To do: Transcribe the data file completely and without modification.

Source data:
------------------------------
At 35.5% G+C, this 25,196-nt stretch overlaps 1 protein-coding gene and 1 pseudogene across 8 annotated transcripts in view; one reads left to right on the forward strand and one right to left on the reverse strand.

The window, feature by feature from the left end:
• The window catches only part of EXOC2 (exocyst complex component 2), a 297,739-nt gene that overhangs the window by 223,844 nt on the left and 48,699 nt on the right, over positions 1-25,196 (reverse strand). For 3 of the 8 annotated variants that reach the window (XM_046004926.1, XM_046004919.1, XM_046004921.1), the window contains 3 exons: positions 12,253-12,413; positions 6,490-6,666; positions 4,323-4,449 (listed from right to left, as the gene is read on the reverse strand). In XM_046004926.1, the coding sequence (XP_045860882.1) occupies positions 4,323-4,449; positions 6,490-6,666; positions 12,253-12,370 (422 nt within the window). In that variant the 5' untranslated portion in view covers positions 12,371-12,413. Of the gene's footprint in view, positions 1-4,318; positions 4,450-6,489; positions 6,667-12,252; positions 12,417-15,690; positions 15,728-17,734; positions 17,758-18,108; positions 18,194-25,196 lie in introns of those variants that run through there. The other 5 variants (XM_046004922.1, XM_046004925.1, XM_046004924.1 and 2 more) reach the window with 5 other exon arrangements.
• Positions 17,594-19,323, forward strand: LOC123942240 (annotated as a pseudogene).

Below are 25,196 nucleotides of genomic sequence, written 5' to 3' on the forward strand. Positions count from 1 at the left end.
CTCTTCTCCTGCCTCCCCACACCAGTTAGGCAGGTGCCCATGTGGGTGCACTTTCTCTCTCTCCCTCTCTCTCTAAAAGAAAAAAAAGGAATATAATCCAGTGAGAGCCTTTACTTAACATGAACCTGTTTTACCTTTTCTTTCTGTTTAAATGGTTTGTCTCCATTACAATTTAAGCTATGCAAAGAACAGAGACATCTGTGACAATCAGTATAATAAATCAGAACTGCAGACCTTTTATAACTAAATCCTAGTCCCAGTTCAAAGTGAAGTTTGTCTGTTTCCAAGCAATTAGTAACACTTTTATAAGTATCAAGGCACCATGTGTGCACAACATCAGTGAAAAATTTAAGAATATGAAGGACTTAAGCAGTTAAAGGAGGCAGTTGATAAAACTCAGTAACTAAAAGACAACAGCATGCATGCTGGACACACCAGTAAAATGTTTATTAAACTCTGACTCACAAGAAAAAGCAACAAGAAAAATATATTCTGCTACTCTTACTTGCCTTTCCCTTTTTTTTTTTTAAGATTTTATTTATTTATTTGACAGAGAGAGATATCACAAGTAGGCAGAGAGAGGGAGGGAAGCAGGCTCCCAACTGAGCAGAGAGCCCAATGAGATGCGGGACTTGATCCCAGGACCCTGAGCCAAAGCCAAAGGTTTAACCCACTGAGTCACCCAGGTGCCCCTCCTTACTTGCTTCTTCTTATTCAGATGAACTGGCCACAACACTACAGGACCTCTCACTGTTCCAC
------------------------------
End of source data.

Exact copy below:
At 35.5% G+C, this 25,196-nt stretch overlaps 1 protein-coding gene and 1 pseudogene across 8 annotated transcripts in view; one reads left to right on the forward strand and one right to left on the reverse strand.

The window, feature by feature from the left end:
• The window catches only part of EXOC2 (exocyst complex component 2), a 297,739-nt gene that overhangs the window by 223,844 nt on the left and 48,699 nt on the right, over positions 1-25,196 (reverse strand). For 3 of the 8 annotated variants that reach the window (XM_046004926.1, XM_046004919.1, XM_046004921.1), the window contains 3 exons: positions 12,253-12,413; positions 6,490-6,666; positions 4,323-4,449 (listed from right to left, as the gene is read on the reverse strand). In XM_046004926.1, the coding sequence (XP_045860882.1) occupies positions 4,323-4,449; positions 6,490-6,666; positions 12,253-12,370 (422 nt within the window). In that variant the 5' untranslated portion in view covers positions 12,371-12,413. Of the gene's footprint in view, positions 1-4,318; positions 4,450-6,489; positions 6,667-12,252; positions 12,417-15,690; positions 15,728-17,734; positions 17,758-18,108; positions 18,194-25,196 lie in introns of those variants that run through there. The other 5 variants (XM_046004922.1, XM_046004925.1, XM_046004924.1 and 2 more) reach the window with 5 other exon arrangements.
• Positions 17,594-19,323, forward strand: LOC123942240 (annotated as a pseudogene).

Below are 25,196 nucleotides of genomic sequence, written 5' to 3' on the forward strand. Positions count from 1 at the left end.
CTCTTCTCCTGCCTCCCCACACCAGTTAGGCAGGTGCCCATGTGGGTGCACTTTCTCTCTCTCCCTCTCTCTCTAAAAGAAAAAAAAGGAATATAATCCAGTGAGAGCCTTTACTTAACATGAACCTGTTTTACCTTTTCTTTCTGTTTAAATGGTTTGTCTCCATTACAATTTAAGCTATGCAAAGAACAGAGACATCTGTGACAATCAGTATAATAAATCAGAACTGCAGACCTTTTATAACTAAATCCTAGTCCCAGTTCAAAGTGAAGTTTGTCTGTTTCCAAGCAATTAGTAACACTTTTATAAGTATCAAGGCACCATGTGTGCACAACATCAGTGAAAAATTTAAGAATATGAAGGACTTAAGCAGTTAAAGGAGGCAGTTGATAAAACTCAGTAACTAAAAGACAACAGCATGCATGCTGGACACACCAGTAAAATGTTTATTAAACTCTGACTCACAAGAAAAAGCAACAAGAAAAATATATTCTGCTACTCTTACTTGCCTTTCCCTTTTTTTTTTTTAAGATTTTATTTATTTATTTGACAGAGAGAGATATCACAAGTAGGCAGAGAGAGGGAGGGAAGCAGGCTCCCAACTGAGCAGAGAGCCCAATGAGATGCGGGACTTGATCCCAGGACCCTGAGCCAAAGCCAAAGGTTTAACCCACTGAGTCACCCAGGTGCCCCTCCTTACTTGCTTCTTCTTATTCAGATGAACTGGCCACAACACTACAGGACCTCTCACTGTTCCAC